Step 6: Hold the fork parallel to the ground and press the stuffed inner-tube that is sticking out of the air chamber against the edge of a solid workbench. The idea is to stop the air piston from rotating using the grip of the rubber. Now hold the fork lower in one hand and the hex key in the other and push as hard as you can against the work bench while undoing the bolt. Mine loosened rather easily.

Step 7: Now with both lower bolts removed remove the inner-tube and separate the lowers from the stanchions.

Step 8: Pour a little fork oil into the top of the air chamber and slowly press the air piston rod from the bottom up past the threads and out the top (the fork oil is to protect the piston seal from being damaged by the air cap threads as it passes through).

Step 9: Remove the lower rubber washer, plastic collar and top out spring from the air piston rod and clean with alcohol.

***Top-out spring position and holes in the piston rod*** The piston rod in my fork did not have as many holes as shown in Demo9's photos. It only had one additional hole about 4" up from where the top plastic collar was already secured. The fork featured in the Spinner facebook service guide is the 80mm version and shows the top plastic collar in the upper position. I'm not sure if moving the plastic collar to the upper position on my fork would increase the travel to 80mm. I don't know if the damper cartridge is long enough or if the stanchions are log enough, so I decided not to use the upper position. In addition I do not have a drill press so I was not about to try to drill an additional hole in the air piston rod as Demo9 did (1/4" up from the original lower hole). I decided to go another route as described below...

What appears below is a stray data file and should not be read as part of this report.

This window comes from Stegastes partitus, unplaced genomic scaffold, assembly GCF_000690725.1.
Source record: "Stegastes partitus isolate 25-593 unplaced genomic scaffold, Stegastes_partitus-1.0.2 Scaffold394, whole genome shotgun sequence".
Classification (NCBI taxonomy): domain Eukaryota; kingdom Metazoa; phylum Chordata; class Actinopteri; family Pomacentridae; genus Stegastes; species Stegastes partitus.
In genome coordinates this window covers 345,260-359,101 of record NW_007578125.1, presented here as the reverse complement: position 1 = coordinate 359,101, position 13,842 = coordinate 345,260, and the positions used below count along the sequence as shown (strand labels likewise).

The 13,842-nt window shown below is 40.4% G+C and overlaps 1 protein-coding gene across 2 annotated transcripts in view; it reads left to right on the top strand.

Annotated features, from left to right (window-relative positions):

Step 10: Make an elastomer top-out bumper to replace the spring. I salvaged an elastomer spring from an old RockShox Quadra fork. I cleaned it, cut it to be 1/2 the length of the original top out spring and drilled out a hole down the middle so that I could slide it onto a drill driver bit. I then put the bit with the bumper on it into a drill and used it as a lathe to sand down the diameter of the elastomer bumper to match the diameter of the spring. Finally I drilled out the centre of the bumper to match the diameter of the air piston rod. I'm sure most any rubber bumper you can make will work. Before I found the old fork I was going to use soft skateboard truck bushings. Just don't use rubber that will breakdown in oil or crumble to bits.